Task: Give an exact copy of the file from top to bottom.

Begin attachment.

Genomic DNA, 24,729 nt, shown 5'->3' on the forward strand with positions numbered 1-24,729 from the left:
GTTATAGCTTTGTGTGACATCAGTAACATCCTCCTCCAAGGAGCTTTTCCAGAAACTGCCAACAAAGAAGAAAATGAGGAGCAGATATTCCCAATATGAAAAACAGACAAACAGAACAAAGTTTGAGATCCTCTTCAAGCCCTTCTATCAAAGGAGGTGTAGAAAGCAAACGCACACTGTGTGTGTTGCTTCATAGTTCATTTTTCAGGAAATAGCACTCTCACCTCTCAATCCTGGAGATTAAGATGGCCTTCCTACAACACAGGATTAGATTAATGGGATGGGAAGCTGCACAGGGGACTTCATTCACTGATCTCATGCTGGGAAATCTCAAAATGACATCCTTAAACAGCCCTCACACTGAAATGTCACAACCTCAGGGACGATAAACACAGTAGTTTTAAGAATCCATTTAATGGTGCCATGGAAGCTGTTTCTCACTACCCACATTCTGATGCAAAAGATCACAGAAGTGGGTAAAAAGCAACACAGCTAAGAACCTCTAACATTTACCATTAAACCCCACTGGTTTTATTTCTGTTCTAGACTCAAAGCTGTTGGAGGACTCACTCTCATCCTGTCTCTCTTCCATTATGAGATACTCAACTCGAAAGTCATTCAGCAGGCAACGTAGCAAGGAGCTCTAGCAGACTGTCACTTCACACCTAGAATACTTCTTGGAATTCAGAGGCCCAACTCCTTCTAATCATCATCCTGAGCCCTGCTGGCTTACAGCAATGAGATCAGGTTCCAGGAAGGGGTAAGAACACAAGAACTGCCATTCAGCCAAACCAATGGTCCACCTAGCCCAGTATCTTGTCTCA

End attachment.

Genomic DNA, 24,729 nt, shown 5'->3' on the forward strand with positions numbered 1-24,729 from the left:
GTTATAGCTTTGTGTGACATCAGTAACATCCTCCTCCAAGGAGCTTTTCCAGAAACTGCCAACAAAGAAGAAAATGAGGAGCAGATATTCCCAATATGAAAAACAGACAAACAGAACAAAGTTTGAGATCCTCTTCAAGCCCTTCTATCAAAGGAGGTGTAGAAAGCAAACGCACACTGTGTGTGTTGCTTCATAGTTCATTTTTCAGGAAATAGCACTCTCACCTCTCAATCCTGGAGATTAAGATGGCCTTCCTACAACACAGGATTAGATTAATGGGATGGGAAGCTGCACAGGGGACTTCATTCACTGATCTCATGCTGGGAAATCTCAAAATGACATCCTTAAACAGCCCTCACACTGAAATGTCACAACCTCAGGGACGATAAACACAGTAGTTTTAAGAATCCATTTAATGGTGCCATGGAAGCTGTTTCTCACTACCCACATTCTGATGCAAAAGATCACAGAAGTGGGTAAAAAGCAACACAGCTAAGAACCTCTAACATTTACCATTAAACCCCACTGGTTTTATTTCTGTTCTAGACTCAAAGCTGTTGGAGGACTCACTCTCATCCTGTCTCTCTTCCATTATGAGATACTCAACTCGAAAGTCATTCAGCAGGCAACGTAGCAAGGAGCTCTAGCAGACTGTCACTTCACACCTAGAATACTTCTTGGAATTCAGAGGCCCAACTCCTTCTAATCATCATCCTGAGCCCTGCTGGCTTACAGCAATGAGATCAGGTTCCAGGAAGGGGTAAGAACACAAGAACTGCCATTCAGCCAAACCAATGGTCCACCTAGCCCAGTATCTTGTCTCA